A recent article highlighted how big data is being used in political campaigns in America. Instead of campaigning in neighbourhoods with homogenous content, every approach at a door, every letter and TV commercial can be tailored to fit the voter being targeted – all based on an app that provides publicly available data.
“It’s a completely different environment,” said Stephanie Sharp, a Johnson County officeholder and consultant who uses and sells a version of the app. “There’s a gold mine of data. … You’re not cold calling when knocking on doors anymore. You know a little bit about your relationship with someone.”
From the price paid for a home, to past likes, shares, and tweets on Facebook and Twitter, everything is being incorporated to give candidates and election teams more information on the demographics they are and should be targeting.
For the democratic process, this is an uncertain practice. On the one hand, the app is — theoretically — paving the way for underfunded candidates to successfully contest an election, thereby levelling the playing field. On the other hand, seeing the massive success Obama had with social media campaigns has led all sides to a re-think how to best capture the electorate.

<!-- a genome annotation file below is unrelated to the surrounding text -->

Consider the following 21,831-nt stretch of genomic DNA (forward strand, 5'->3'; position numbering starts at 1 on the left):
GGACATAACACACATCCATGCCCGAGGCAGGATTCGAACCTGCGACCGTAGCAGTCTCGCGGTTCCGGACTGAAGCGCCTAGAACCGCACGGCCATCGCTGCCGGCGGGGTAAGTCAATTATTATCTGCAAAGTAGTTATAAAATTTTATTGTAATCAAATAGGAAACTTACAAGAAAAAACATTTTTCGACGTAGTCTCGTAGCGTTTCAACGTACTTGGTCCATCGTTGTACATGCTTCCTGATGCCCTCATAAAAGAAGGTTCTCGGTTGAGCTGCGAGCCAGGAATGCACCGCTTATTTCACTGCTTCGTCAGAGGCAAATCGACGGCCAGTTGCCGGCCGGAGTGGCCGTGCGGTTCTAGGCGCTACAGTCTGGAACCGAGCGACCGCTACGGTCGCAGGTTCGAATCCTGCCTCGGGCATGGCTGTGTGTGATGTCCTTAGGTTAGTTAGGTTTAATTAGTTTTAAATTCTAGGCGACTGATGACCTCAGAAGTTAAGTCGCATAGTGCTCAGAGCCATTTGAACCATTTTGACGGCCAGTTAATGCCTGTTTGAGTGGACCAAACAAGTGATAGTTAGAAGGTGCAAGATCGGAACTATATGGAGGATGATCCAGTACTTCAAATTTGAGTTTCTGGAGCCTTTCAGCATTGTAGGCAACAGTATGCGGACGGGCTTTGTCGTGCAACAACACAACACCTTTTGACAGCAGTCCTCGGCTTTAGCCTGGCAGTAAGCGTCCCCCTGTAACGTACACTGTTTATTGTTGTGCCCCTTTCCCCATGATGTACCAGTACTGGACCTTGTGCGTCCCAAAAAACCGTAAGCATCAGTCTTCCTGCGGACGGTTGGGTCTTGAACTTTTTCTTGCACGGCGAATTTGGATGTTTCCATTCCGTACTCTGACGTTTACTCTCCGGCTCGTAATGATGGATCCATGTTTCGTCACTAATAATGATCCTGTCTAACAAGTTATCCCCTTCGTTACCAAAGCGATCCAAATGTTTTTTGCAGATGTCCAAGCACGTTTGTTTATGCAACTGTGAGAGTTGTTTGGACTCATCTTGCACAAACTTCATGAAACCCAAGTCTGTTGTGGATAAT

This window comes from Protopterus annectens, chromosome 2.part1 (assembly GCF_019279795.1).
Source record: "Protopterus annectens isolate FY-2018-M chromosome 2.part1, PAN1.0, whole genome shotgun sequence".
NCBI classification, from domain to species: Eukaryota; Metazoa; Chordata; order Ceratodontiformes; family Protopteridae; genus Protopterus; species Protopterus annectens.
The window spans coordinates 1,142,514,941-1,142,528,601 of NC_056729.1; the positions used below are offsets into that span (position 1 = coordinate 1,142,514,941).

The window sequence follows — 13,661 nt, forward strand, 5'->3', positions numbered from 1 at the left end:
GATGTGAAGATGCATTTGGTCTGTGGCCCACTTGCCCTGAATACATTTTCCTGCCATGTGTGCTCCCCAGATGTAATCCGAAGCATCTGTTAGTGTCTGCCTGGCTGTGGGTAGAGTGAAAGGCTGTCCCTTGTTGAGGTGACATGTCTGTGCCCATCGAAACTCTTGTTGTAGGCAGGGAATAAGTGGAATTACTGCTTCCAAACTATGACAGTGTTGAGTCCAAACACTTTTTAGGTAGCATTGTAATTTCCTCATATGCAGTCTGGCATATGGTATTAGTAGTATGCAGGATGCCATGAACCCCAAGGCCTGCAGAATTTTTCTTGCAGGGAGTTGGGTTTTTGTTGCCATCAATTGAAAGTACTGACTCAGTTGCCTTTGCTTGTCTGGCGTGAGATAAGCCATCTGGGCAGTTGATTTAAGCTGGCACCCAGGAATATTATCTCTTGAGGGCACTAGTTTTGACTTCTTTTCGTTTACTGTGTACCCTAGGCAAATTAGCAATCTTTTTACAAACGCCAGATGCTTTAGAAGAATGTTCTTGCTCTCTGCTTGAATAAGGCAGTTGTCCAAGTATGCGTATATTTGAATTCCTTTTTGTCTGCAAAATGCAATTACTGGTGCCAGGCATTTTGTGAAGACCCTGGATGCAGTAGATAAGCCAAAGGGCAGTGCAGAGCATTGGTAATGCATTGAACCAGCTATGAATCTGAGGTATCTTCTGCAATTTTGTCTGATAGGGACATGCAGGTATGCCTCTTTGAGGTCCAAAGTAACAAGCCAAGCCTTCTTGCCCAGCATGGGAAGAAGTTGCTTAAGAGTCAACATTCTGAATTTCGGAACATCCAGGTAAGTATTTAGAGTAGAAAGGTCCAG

“Marrying grassroots politics with technology and analytics, they [the Obama campaign] successfully contacted, persuaded and turned out their margin of victory,” the Republican party’s own post-election study found. “There are many lessons to be learned from their efforts.”
However, since all the messages will now be custom-made, based on the information available about the targeted voter’s buying habits and more, fact checking all the statements made by the candidates will leave voters with the task of discerning fact from political storytelling.
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(Image Credit: Theresa Thompson)
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